A page builder is an interesting development in recent years as far as the world of WordPress is concerned. I have written about Page builders on this blog, as well as I co-authored a 6 part series on Pagebuilders in LowEndSpirit site. One segment deals exclusively with page builders for WordPress.
Compatibility with the popular page builders such as Elementor, Beaver Builder and Brizy is often mentioned as a key feature of particular theme. Blocksy, for example supports Brizy, Hestia Pro mentions support for Elementor. While reading the description, look for keywords such as responsive, premium version, and so on. Other features include blog, woo commerce, one page menu, custom post types, multiple layouts, A specific theme may or may not support a particular page builder. If you use a page builder and are looking to try a new theme, check the documentation before taking the plunge.
Same goes for the plugins. Some plugins may be designed for a particular theme. For example, Otter plugin is recommended for Hestia. It offers extra menus for Elementor, as well as social media sharing. I did not find much use for it when I moved to GeneratePress, for which GenerateBlocks is more suitable. Since version 5 of WordPress, compatibility or support for Gutenberg has become paramount. Gutenberg blocks are the way forward for WordPress sites, support for Gutenberg are gaining prominence as the user base for newer versions of WordPress widens.
I had a lot of fun, frustration and learning this week while I was selecting a new theme for this blog. Like I mentioned earlier, the originally I used Hestia Pro, I experimented with GeneratePress and Neve. The latter worked well, except then it didn’t. You can read more about my experience in this post.
How to choose a WordPress theme- my (selection) process
- Know your requirements well. This website is primarily is a blog, there is no member registration or shopping option required. Selecting a theme that supports the latter might just add bloat.
- Check the theme’s documentation, reviews and settings. A bit of a recap from the previous sections: How recent is the theme, security issues, compatibility with page builders, Gutenburg, plugins I prefer to use, and PHP version. In 2021, any theme that still recommends PHP 5.6 as the ‘minimum’ version should ideally be skimmed over.
- At a minimum, the theme should support Gutenberg, it is desirable to have support for Brizy or Elementor, depending on the type of site. (read: How to Customize Your WordPress Theme With Elementor on Elementor.com)
- Test, test, and test again. Make sure the theme supports the plugins, scripts and other features you want to use. For example, I prefer masonry grid for my blog page. A theme that requires major customisation will not be on my list.
- Browser compatibility: Some themes may support not all browsers, or older versions of some browsers. Also check for supported plugins, SEO friendliness,
Does the them have multi-language support? Presently, this blog is almost entirely in English. Starting next month, I will endeavour to publish at least one post in Hindi or Marathi every week. Which brings us to the next point.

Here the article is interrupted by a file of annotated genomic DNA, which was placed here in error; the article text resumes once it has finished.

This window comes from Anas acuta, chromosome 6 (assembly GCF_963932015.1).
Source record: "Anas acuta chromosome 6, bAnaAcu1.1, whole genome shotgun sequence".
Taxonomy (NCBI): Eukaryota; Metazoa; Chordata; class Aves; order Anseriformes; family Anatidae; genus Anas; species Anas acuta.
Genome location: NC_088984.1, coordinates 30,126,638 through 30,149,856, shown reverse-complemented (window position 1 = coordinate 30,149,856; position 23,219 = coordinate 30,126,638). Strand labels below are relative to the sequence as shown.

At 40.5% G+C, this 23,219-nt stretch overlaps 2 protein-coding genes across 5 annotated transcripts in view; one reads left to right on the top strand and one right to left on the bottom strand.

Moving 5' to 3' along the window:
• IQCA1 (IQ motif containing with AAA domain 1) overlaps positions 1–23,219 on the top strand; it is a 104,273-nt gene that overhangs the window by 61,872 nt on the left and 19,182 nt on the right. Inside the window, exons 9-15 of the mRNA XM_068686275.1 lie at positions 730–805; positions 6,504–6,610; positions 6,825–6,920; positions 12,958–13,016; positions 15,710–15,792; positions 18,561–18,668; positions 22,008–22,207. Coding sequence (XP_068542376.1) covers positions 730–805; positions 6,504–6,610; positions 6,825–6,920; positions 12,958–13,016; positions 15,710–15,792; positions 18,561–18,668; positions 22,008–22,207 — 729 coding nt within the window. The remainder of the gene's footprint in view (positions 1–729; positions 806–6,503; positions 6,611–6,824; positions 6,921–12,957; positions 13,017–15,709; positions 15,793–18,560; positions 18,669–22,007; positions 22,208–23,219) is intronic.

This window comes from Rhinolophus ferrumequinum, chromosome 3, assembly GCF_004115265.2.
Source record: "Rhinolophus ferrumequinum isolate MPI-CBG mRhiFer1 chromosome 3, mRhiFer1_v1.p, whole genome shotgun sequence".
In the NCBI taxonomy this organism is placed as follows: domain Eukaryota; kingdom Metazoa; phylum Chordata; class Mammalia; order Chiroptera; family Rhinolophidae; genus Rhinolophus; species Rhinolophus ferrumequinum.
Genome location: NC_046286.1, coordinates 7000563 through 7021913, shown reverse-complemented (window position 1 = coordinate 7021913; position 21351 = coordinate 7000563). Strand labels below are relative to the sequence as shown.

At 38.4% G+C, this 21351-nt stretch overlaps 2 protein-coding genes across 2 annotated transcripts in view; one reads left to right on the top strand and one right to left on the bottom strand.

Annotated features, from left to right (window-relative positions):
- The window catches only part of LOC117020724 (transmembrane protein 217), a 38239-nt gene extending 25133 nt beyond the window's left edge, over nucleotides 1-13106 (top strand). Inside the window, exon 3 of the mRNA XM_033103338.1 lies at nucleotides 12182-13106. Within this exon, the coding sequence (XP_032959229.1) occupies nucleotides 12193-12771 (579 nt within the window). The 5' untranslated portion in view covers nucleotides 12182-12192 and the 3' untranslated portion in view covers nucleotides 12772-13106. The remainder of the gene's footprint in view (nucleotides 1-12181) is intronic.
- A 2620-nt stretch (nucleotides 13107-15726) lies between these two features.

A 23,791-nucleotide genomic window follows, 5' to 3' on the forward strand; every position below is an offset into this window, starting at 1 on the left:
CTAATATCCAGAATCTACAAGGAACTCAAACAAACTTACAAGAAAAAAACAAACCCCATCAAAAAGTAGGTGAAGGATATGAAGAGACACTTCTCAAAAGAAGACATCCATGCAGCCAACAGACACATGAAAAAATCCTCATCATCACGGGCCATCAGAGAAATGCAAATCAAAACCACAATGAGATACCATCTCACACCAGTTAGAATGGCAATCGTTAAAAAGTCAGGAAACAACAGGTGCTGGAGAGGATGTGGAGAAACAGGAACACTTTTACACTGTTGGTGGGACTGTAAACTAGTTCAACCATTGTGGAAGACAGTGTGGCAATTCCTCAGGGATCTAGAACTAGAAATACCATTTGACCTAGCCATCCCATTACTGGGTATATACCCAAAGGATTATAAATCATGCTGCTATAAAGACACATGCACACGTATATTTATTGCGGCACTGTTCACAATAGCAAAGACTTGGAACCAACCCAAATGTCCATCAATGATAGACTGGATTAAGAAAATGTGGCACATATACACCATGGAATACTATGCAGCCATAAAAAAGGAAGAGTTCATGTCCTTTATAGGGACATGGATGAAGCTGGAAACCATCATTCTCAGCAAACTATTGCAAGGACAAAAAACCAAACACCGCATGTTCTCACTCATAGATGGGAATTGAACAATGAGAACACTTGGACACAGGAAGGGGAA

- Support for google Fonts. I disable the google fonts, but you may prefer to use them.
- Last but not the least, how lightweight the theme is. I do not like bloated themes. Let us face it, frugal is the way to go over the long run. The stock theme for ClassicPress (a fork of WordPress) is derived from Susty, which is 7 Kb in size! In contrast, some WordPress themes are over 1 Mb in size. Any theme which is less than 50 Kb in size get brownie points in my book.
How do you choose a theme for your WordPress site?
Options tested for this blog
I had shortlisted GeneratePress, a premium responsive theme that offers custom post types, different layouts, and is compatible with popular page builders like Elementor and Brizy. Before finalizing Generatepress, I wanted to test out a few other themes so that I do not develop a buyer’s remorse at a later time. In very early days of my WordPress journey, I experienced this emotion several times. Therefore, as a matter of habit, I zero in on one or two themes, and then test out a few others. I consider this a process of elimination.
Below are some options I tested
You might have noted that the above are also some of the most popular free WordPress themes. Neve, Kadence, GeneratePress and Blocksy are premium responsive themes with blog feature.While testing GeneratePress, I tried the stock theme, later the templates for Developer, Marketer, Speed, and WordSmith. The theme for this blog is a customized version of WordSmith.
I used a staging site for different themes, with GeneratePress on this live site. Note that installing multiple themes is not recommended, and do not try out new themes on a live site. You WILL experience issues. For example, in the mobile version of this theme, the hamburger menu at the top right exists, but it does.. nothing. Some images are not loading (again!) and custom blocks created for Hestia Pro will not work. As always, test, test and then test again!
You might have guessed by now that selecting a theme for your WordPress blog is a matter of personal preference, as well as the purpose for the site. With so many options for WordPress, it can get overwhelming, exciting, and confusing at the same time. Hope my experience (based on years of experimentation and failures) will in some way help you decide which WordPress theme to use for your website.
Update: You can read the wrap-up of the ‘themes for WordPress’ series of posts here.
- Selecting the Perfect WordPress Theme — 9 Things You Should Consider (wpbeginner.com)
- Do’s and Don’ts of Picking a WordPress Theme (wpengine.com)
- How to Choose a WordPress Theme for Your Blog (blogtyrant.com)
- How to Choose a WordPress Theme? 4 Things to Pay Attention To (themeisle.com)
- 32 Free WordPress Themes For Effective Content Marketing (neilpatel.com)
- How to Change a WordPress Theme (Without Breaking Your Website) (kinsta.com)
- Best WordPress Themes for Blogging — A successful WordPress blog needs a great theme. (cyberchimps.com)